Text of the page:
|31 December, 2019

World rings in the new year amid wildfires, protests

Sydney decided to press ahead with its fireworks display

Fireworks explode over Brandenburg Gate during a ceremony marking the 30th anniversary of the fall of the Berlin Wall in Berlin, Germany, November 9, 2019.

Fireworks explode over Brandenburg Gate during a ceremony marking the 30th anniversary of the fall of the Berlin Wall in Berlin, Germany, November 9, 2019.

REUTERS/Fabrizio Bensch

SYDNEY/HONG KONG- Australians greeted the new year on Wednesday with a spectacular firework display over Sydney Harbour, despite deadly wildfires which have forced thousands to seek refuge on beaches and compelled many towns to call off their celebrations.

Hong Kong also cancelled its popular New Year's Eve fireworks in Victoria Harbour due to security concerns as pro-democracy protesters formed giant human chains and marched through shopping malls. urn:newsml:reuters.com:*:nL4N2950TX

New Zealanders were among the first to welcome 2020, with fireworks lighting up the night sky over Auckland.

Two hours later, an estimated one million revellers gathered in Sydney Harbour to enjoy the fireworks after authorities dismissed calls by some members of the public for them to be cancelled in solidarity with fire-hit areas in New South Wales, of which the city is the capital. 

Along Australia's eastern seaboard, naval vessels and military helicopters were helping firefighters to rescue thousands fleeing the wildfires that have turned swathes of New South Wales into a raging furnace.

The huge bushfires have destroyed more than 4 million hectares (10 million acres), with new blazes sparked into life almost daily by extremely hot and windy conditions in bushland left tinder-dry after a three-year drought.

Some tourists trapped in Australia's coastal towns posted images of blood-red, smoke-filled skies on social media. One beachfront photograph showed people lying shoulder-to-shoulder on the sand, some wearing gas masks.

The fires have killed at least 11 people since October - two of them overnight into Tuesday - and left many towns and rural areas without electricity and mobile coverage.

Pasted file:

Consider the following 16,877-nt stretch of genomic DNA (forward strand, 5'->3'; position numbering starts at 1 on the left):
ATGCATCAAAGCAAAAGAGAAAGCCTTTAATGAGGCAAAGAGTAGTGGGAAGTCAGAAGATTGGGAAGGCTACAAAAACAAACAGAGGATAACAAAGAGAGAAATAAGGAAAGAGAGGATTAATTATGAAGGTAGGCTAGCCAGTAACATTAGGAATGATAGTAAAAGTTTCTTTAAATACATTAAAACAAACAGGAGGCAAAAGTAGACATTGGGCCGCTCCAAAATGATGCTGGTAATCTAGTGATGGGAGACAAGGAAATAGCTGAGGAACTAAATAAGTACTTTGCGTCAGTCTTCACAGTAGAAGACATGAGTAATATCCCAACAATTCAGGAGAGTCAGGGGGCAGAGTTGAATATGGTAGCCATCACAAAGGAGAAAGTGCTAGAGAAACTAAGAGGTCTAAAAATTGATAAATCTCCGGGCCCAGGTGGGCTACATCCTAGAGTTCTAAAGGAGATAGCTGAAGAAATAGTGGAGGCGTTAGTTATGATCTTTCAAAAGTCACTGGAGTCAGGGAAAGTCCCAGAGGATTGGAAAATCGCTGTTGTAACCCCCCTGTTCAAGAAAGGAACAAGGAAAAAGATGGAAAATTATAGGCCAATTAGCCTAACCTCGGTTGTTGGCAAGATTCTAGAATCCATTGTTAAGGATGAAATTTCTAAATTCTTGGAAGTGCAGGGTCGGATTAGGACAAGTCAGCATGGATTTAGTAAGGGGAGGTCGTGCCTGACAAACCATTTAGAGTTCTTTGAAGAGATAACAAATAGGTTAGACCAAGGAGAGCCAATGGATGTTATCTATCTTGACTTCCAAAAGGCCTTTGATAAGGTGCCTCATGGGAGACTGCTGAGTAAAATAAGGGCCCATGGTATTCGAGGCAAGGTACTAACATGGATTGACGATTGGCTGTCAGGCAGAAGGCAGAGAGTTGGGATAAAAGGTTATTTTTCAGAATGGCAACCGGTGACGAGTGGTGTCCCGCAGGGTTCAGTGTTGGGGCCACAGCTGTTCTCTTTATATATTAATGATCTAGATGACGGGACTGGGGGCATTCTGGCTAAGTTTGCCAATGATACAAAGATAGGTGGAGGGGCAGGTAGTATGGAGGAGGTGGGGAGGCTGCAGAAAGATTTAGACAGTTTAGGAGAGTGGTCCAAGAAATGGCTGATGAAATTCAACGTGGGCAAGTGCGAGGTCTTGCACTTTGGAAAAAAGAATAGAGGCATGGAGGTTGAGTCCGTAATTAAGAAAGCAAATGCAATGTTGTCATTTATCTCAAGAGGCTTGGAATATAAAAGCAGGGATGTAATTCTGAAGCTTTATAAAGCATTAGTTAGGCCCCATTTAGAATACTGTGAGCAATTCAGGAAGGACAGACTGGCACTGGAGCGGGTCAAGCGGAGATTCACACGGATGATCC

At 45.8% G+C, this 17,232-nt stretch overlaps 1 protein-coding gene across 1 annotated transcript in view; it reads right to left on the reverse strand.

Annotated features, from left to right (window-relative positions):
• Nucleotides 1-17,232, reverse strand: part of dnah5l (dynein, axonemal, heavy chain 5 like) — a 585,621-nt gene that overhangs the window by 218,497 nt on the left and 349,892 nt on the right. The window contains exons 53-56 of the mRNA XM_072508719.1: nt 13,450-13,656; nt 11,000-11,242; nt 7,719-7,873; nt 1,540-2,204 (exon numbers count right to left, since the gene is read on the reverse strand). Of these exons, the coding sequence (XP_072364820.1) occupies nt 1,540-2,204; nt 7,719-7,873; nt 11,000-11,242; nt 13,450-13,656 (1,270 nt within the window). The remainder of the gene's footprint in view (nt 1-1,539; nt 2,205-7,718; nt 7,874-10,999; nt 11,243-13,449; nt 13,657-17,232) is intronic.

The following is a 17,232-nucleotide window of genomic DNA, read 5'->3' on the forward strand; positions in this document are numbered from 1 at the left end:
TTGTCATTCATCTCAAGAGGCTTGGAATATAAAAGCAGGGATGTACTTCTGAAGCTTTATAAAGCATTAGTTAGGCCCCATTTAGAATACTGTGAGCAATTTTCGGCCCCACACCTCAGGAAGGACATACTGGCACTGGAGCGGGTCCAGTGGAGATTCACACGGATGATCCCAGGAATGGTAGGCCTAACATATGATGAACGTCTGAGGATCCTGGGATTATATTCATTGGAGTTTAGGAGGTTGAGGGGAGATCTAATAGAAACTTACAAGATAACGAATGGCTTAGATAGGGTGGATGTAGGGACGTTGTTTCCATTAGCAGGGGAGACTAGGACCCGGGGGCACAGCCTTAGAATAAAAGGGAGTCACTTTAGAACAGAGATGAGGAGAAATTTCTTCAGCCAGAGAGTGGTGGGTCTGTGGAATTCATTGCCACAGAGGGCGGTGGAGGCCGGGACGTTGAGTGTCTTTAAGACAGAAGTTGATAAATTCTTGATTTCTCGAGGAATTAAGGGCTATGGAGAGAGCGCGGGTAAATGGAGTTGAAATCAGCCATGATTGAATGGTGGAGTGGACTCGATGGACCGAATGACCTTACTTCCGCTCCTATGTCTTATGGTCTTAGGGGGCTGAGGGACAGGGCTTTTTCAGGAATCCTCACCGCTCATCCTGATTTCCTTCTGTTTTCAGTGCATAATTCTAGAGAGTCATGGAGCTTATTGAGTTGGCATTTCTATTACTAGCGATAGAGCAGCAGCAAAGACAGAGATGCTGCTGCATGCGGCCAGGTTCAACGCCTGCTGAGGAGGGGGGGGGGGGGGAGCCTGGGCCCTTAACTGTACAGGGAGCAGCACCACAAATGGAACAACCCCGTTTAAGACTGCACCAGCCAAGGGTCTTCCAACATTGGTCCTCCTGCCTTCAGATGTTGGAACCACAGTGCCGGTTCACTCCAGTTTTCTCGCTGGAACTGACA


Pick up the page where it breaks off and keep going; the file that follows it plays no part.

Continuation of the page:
Defending the decision not to cancel Sydney's fireworks and reallocate funds to fire-affected regions, City of Sydney mayor Clover Moore said planning had begun 15 months ago and that the event also provided a boost to the region's economy.

Not everybody welcomed that decision.

"Is Sydney seriously still getting fireworks tonight when half our country is on fire," Twitter user @swiftyshaz13 said.

PROTESTS

In Hong Kong, rocked by months of sometimes violent pro-democracy demonstrations, protesters were urged to wear masks at a rally on Tuesday evening called "Don't forget 2019 - Persist in 2020", according to social media posts.

A "Symphony of Lights" was planned instead of the firework display, involving projections on the city's tallest skyscrapers after a countdown to midnight.

"This year there are no fireworks, but there will probably be teargas somewhere," said 25-year-old IT worker Sam. "For us it’s not really New Year’s Eve. We have to resist every day."

Authorities have deployed 6,000 police officers and Chief Executive Carrie Lam appealed for calm and reconciliation in her New Year's Eve video message.

The protests began in June in response to a now-withdrawn bill that would have allowed extraditions to mainland China, where courts are controlled by the Communist Party, and have evolved into a broader pro-democracy movement.

Thousands of Indians also planned to greet the new year with protests, angered by a citizenship law they say will discriminate against Muslims and chip away at the country's secular constitution. 

Protesters planned demonstrations in the capital New Delhi, now in the grip of its second coldest winter in more than a century, in the financial hub of Mumbai and other cities.

(Reporting by bureaux in Sydney, Hong Kong and New Delhi Writing by Gareth Jones; Editing by Mike Collett-White) ((gareth.jones@thomsonreuters.com; +49 30 2888 5214; Reuters Messaging: gareth.jones.thomsonreuters.com@reuters.net))